The Russian Interpreter

Michael Frayn
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ISBN 9780571225057 Format Paperback
Published 19/05/2005 Length 192 pages

About Book

The Russian Interpreter is a story about Raya, a mercurial Moscow blonde who speaks no English, and the affair she is embarking upon with Gordon Proctor-Gould, a visiting British businessman who speaks no Russian. They need an interpreter; which is how Paul Manning is diverted from writing his thesis at Moscow University to become involved in all the deceptions of love and East-West relations.

After the death of Stalin in 1952, the Soviet Union opened its doors to the rest of the world and Michael Frayn was one of the first foreign students to enter the country. Drawing on his experience at Moscow University in the late 1950s, he brilliantly captures a country still recovering from the Second World War, racked with suspicion and intrigue, at once harsh and easy-going, lethargic and labour-intensive.

Michael Frayn is the celebrated author of fifteen plays including Noises Off, Copenhagen and Afterlife. His bestselling novels include Headlong, which was shortlisted for the Man Booker Prize, Spies, which won the Whitbread Best Novel Award and Skios, which was longlisted for the Man Booker Prize.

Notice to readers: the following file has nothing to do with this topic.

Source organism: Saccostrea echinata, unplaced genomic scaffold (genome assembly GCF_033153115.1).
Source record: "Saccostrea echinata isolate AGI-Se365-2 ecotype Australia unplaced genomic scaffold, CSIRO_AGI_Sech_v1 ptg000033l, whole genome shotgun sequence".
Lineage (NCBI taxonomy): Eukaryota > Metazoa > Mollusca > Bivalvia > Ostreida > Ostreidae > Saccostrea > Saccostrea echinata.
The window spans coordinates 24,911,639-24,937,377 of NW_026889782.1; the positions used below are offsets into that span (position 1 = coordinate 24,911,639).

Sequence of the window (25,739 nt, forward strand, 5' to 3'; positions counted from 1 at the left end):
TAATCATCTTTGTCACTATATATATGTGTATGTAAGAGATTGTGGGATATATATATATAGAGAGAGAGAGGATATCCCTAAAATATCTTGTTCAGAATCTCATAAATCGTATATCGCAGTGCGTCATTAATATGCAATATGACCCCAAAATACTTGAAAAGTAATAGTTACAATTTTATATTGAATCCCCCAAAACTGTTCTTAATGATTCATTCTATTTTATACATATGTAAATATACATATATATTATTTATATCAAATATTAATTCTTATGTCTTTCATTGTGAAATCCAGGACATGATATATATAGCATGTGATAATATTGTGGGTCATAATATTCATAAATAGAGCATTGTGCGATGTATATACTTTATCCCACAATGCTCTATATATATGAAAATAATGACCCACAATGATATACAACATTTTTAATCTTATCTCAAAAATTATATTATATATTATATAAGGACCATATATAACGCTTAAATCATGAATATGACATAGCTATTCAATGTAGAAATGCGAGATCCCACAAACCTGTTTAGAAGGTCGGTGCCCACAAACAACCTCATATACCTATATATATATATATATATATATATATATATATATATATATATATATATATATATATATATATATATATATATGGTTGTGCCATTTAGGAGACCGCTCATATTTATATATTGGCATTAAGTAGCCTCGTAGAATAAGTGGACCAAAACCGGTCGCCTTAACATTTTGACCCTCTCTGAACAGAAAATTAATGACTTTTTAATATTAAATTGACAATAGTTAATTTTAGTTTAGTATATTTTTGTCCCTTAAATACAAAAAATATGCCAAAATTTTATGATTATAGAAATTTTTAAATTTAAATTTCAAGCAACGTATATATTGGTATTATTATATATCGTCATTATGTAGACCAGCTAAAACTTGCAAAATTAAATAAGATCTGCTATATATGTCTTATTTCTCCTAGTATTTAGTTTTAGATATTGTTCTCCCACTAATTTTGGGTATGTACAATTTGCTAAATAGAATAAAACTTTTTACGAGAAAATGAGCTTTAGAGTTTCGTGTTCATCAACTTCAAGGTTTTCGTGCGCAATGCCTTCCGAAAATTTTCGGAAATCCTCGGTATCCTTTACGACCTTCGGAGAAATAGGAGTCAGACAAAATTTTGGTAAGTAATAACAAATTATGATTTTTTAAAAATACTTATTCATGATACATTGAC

• About Michael Frayn

    Michael Frayn was born in London in 1933 and began his career as a journalist on the Guardian and the Observer. His novels include Towards the End of the Morning, Headlong, Spies and Skios. His seventeen plays range from Noises Off, recently chosen as one of the nation's three favourite plays, to Copenhagen, which won the 1998 Evening Standard Award for Best Play of the Year and the 2000 Tony Award for Best Play. He is married to the writer Claire Tomalin.

    Photo credit: Ekko von Schwichow


    Watch Michael Frayn's Guardian interview here 

    Watch Michael Frayn on how he wrote Skios here 

    Watch Michael Frayn's Guardian Book Club discussion on Spies here 


    Michael Frayn's Paris Review interview on the art of the theatre here  


    'The most delightful, sophisticated novel: Michael Frayn is probably England's funniest writer.' New York Times on Towards the End of the Morning

    'As brilliant as all Michael Frayn's work.' P.G. Wodehouse on The Tin Men

    'Frayn has never written more seductively and surely than in this book.' Sunday Times on Spies

    'Fans of [Frayn's] fabulously metaphysical farce will laugh themselves sick at this novel ... Frayn can't write a sentence without making you giggle but when he's in full comic flow he's a miracle of nature.' Daily Express on Skios

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